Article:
I chose to go the George Mason’s School of Public Policy to pursue my PhD for three main reasons 1) it offered a flexible part-time program with many interesting fields of study 2) it was a newer, aggressive school that had attracted many top faculty in recent years (Richard Florida, Francis Fukuyama, Zoltan Acs) and 3) and it was in DC, my wife’s hometown, and a vibrant region of power, technology, and culture that allowed the school and its students and instructors to engage in the policy debates of the day.
In entering a school of public policy I was quickly introduced to the field of economic development and the terms Taylorism and Fordism — terms were meant to convey the scientific management of the industrial process and increased efficiency and economic output. (FORD being an early example with its assembly lines) Many also use the terms to describe a system that capitalizes on mass labor in a negative way.
The Collegiate Way blog has an interesting posting about an article in the Atlantic Monthly by a Professor X titled The Basement of the Ivory Tower. Apparently the article basically explains that many colleges just take in students and keep them in, in order to achieve revenues.
From the article by Professor X:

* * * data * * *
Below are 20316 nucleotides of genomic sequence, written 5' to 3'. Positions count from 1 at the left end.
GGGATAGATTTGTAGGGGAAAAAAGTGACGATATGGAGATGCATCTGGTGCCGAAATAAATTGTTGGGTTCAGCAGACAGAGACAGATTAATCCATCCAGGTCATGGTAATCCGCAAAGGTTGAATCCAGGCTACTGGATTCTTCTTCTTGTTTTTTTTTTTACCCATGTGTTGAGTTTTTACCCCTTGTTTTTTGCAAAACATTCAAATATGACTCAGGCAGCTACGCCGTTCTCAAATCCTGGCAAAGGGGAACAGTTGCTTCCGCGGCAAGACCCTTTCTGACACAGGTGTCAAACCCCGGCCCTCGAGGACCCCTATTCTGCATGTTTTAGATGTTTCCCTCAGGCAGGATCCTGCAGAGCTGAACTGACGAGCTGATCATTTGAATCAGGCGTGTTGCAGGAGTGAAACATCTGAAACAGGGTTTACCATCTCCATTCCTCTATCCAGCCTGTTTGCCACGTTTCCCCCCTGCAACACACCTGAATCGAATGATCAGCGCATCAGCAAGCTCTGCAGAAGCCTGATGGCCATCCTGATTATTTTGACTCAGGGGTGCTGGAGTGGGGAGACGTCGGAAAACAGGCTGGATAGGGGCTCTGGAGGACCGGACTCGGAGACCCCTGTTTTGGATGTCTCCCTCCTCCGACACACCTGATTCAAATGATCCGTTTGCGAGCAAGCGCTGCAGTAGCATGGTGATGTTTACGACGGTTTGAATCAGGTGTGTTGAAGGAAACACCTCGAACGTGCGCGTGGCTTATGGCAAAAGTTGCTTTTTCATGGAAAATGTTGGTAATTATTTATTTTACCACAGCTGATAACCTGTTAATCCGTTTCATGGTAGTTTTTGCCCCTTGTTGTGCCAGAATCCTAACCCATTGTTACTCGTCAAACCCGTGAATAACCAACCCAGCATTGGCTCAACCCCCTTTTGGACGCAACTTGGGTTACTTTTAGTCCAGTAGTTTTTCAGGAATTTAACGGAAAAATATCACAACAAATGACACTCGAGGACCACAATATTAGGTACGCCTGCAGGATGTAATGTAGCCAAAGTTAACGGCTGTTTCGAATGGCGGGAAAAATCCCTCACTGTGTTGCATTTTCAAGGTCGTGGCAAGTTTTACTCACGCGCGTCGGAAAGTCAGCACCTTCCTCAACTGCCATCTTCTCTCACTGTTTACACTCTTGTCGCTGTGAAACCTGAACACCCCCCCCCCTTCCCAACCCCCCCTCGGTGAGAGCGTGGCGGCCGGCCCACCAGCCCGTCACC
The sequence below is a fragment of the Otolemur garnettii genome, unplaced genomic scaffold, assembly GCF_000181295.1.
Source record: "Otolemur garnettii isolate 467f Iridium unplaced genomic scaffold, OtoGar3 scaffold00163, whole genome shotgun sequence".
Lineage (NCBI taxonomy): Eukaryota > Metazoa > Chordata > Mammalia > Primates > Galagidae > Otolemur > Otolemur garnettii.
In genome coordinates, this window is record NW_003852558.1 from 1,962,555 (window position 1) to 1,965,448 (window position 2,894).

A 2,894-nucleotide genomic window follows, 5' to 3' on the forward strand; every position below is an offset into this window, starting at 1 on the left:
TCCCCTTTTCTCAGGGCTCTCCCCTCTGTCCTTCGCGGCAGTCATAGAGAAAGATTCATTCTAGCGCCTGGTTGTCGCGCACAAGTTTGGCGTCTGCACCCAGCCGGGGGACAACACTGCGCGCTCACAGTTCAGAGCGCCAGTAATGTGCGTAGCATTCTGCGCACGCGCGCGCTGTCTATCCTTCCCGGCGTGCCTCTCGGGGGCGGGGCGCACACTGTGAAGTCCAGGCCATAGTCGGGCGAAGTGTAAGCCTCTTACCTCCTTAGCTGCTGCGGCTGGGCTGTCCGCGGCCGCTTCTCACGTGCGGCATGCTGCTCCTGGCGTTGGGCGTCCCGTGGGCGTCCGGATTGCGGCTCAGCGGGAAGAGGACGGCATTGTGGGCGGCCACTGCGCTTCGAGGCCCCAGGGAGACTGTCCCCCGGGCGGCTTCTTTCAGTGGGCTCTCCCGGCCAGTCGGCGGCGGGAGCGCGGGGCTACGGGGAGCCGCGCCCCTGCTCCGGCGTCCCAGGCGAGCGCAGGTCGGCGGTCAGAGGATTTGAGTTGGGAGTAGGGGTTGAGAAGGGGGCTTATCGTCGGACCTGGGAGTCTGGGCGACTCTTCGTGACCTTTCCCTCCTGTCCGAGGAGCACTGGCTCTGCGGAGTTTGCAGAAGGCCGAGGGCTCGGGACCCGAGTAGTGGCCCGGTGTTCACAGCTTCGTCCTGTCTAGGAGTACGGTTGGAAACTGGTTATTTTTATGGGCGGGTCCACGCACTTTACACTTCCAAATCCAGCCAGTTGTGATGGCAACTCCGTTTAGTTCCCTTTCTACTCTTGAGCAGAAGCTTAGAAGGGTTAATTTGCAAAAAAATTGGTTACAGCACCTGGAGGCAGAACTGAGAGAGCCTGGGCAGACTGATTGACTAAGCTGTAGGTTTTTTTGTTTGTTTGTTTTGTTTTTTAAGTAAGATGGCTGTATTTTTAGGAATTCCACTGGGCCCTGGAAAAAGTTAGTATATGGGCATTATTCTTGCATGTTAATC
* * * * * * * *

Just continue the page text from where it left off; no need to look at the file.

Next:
I work at colleges of last resort. For many of my students, college was not a goal they spent years preparing for, but a place they landed in. Those I teach don’t come up in the debates about adolescent overachievers and cutthroat college admissions. Mine are the students whose applications show indifferent grades and have blank spaces where the extracurricular activities would go. They chose their college based not on the U.S. News & World Report rankings but on MapQuest; in their ideal academic geometry, college is located at a convenient spot between work and home. I can relate, for it was exactly this line of thinking that dictated where I sent my teaching résumé.
Some of their high-school transcripts are newly minted, others decades old. Many of my students have returned to college after some manner of life interregnum: a year or two of post-high-school dissolution, or a large swath of simple middle-class existence, 20 years of the demands of home and family. They work during the day and come to class in the evenings. I teach young men who must amass a certain number of credits before they can become police officers or state troopers, lower-echelon health-care workers who need credits to qualify for raises, and municipal employees who require college-level certification to advance at work.
The article is worth reading and confirms some of our suspicions that certain types of campuses will have a difficult time taking advantage of the campus entrepreneurship phenomenon.
For example, one of our ideas as we build out this theory of Campus Entrepreneurship, that we are testing is that campus entrepreneurs take advantage of the great diversity on campus in order to recognize opportunities and develop firms. This may be very true at Harvard or UC Berkeley (with global students, staff, and institutional connections) but not as true at the College of Lake County (IL).
So if you are a campus entrepreneur or someone thinking about leveraging a campus for a new venture, do your due diligence and make sure the campus you are looking at has many strong assets — including a healthy, inquisitive student body.